One of the largest monasteries in Spiti Valley, located at a height of  4,166 m above sea level, the charming Ki Monastery is an interesting addition to any spiritual traveller's bucket list. This serene Buddhist site houses many beautiful murals, paintings and stucco images, which are stunning examples of 14th century monastic architecture and leave visitors in awe of their splendour. Alongside, there are unusual wind instruments that are used as part of the orchestra whenever the chham (masked and costume dance) dance is performed. One can also see a beautiful collection of weapons, which may have come in use whenever the monastery was attacked by marauders. The Kalchakra ceremony was performed here by His Holiness the Dalai Lama in August 2000. This prayer is organised on a grand scale with an aim to awaken the Buddha nature of each individual, using a combination of prayer, teaching, blessing, devotion, mantra, yoga and meditation. It is essentially a search for peace. Many believe that even if one is simply present at this initiation ceremony that lasts for a few days, one can be free of suffering and gain enlightenment. There are five main subjects in focus – cosmology, psycho-physiology, initiation, sadhana (study) and attaining Buddhahood.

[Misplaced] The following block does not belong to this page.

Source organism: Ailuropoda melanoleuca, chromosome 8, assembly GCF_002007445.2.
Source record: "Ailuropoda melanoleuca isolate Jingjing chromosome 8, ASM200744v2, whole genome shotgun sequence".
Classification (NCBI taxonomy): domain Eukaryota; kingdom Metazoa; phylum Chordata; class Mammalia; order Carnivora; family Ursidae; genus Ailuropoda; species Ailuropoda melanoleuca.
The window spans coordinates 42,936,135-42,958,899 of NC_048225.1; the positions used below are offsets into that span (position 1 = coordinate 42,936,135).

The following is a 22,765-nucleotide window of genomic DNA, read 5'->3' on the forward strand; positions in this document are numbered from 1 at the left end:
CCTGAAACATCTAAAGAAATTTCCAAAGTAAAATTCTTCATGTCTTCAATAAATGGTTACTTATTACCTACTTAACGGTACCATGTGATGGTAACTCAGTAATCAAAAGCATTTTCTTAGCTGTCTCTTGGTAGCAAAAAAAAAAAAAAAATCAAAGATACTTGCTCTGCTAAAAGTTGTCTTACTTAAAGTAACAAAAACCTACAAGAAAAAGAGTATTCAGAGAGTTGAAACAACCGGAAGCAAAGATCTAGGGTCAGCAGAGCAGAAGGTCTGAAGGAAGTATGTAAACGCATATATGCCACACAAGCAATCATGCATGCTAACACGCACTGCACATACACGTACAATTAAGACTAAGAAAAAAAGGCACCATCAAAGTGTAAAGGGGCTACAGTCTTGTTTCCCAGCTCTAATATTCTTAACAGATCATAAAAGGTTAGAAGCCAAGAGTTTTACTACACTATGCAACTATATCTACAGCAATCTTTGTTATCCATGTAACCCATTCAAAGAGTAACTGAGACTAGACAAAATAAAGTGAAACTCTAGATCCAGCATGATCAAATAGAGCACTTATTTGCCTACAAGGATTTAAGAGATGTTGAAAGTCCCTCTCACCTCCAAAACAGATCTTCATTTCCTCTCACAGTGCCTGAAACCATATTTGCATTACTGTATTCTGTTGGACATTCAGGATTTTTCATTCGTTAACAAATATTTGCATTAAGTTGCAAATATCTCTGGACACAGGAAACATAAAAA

The monastery is sprawled over a huge area and has many rooms connected by a maze of corridors. Some of the parts are three-storeys-high. This gompa, as monasteries are also called, was used both as a monastery and a fort, and it is believed to have been built by Dromton (1008–1064 AD), a disciple of Buddhist master Atisa. No date has been ascribed to the time it was built. Today, hundreds of lamas undergo religious training here. 

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